LinkedIn certainly has the muscle to get behind initiatives to build out its profile to support more of the concepts of the Universal Profile, but that may not really be in their strategic plans.  One commented on the PunkRockHR post correctly pointed out the ATS vendor JobVite does allow candidates to include their LinkedIn profile on their job application, but that is only a benefit if you are lucky enought to be applying for a job with a JobVite customer. And, the company still will typically require a resume, cover letter and other fields above and beyond the LinkedIn profile.

    2. Attracting enough candidates to a new Universal Profile

    Face it we are all pretty much overwhelmed with online accounts, networks, user names and passwords. Without an incredibly compelling argument, (one click to find a job listing, two clicks to apply to any company), a new Universal Profile System is going to have major problems attracting enough candidates to survive. No candidate will want to invest much time and energy creating and maintaining another online profile without a realistic expectation of some unique benefits.

    3. Integration with corporate Applicant Tracking Systems

    This may be the single largest barrier to widespread adoption of a Universal Candidate Profile.  There may be 150 - 200 different ATS on the market.  Granted, the Fortune 1000 probably cluster around the largest 10 or so vendors (Taleo, PeopleSoft, SAP, Kenexa, Oracle, etc.), but realistically a small percentage of job seekers target only super large firms.  As Meg Bear pointed out in a comment to the original post, HR-XML standards have been developed to facilitate this process, but for numerous reasons have not really gained much momentum in this area.

    Corporate ATS range from really, really simple and straightforward, to incredibly complex.  Developing a standard methodology to allow all these disparate ATS to connect to the Universal Profile and have the Profile automatically populate the necessary information on the Corporate ATS is a daunting proposition. Again, ResumePal seeks to solve this, but as yet has not seemed to grab the attention of the market.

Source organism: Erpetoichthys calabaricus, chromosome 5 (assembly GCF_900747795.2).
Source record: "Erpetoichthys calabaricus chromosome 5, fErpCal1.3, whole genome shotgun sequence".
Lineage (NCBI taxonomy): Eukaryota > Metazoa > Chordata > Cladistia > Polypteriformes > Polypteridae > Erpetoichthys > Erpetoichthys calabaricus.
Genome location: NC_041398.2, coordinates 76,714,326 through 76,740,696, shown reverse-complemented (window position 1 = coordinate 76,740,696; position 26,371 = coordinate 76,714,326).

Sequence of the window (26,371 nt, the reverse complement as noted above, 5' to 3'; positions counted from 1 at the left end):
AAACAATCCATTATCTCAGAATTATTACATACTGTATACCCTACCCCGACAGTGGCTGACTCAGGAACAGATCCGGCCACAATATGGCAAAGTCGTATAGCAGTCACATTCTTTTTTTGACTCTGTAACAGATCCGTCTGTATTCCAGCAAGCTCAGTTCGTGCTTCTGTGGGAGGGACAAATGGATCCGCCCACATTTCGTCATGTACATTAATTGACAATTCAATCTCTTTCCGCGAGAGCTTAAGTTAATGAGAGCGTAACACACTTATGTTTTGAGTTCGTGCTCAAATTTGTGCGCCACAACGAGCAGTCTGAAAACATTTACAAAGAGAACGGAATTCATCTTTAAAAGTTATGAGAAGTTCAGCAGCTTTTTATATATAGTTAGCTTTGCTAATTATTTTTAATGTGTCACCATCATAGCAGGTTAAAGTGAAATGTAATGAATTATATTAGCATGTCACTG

4. Corporate Motivation

    This is closely related to Reason 3.  Essentially, the vast majority of corporations would not place 'Modify or upgrade the ATS to support the Universal Profile' very high on a list of HR Technology initiatives. In a labor market where applicants for most positions are plentiful, many HR, recruiters, and hiring managers are already drowning in resumes.  Projects that can be partially interpreted as leading to even more applications, are not likely to be well received in corporations. In fact, I have heard more than a few hiring managers profess that they like to keep the online application process cumbersome, as applicants that 'stick it out' and complete the process demonstrate some level of commitment or desire to want to work for the company.  In a way, the difficult application process is the first (and sometimes only) pre-screening that takes place. Until the economy improves, I would not expect corporations to be all that interested in the Universal Profile.

     5. Compliance Reporting

    This may seem like a minor issue, (and one that candidates certainly don't care about), but almost all US companies have strict EEO and affirmative action related compliance reports that must be fild periodically. Applications that flow from the Universal Profile to the corporate ATS would likely to be augmented or enhanced in some manner to facilitate the preparation of these reports.  And that is not really something candidates would want to do, they have already completed the profile, they would be unlikely to then go to the ATS to fill in yet more data.

    These are just a few of the reasons that came to mind today when reading the original post and comments.

    I will have to write a follow-up post that attempts to describe what I think might be a better way forward for applicants and corporations alike, but honestly with the complexity and sheer number of ATS on the market, and the above described corporate barriers, there are no simple answers.

    Do you have any ideas to improve the experience at the macro level for applicants and corporations?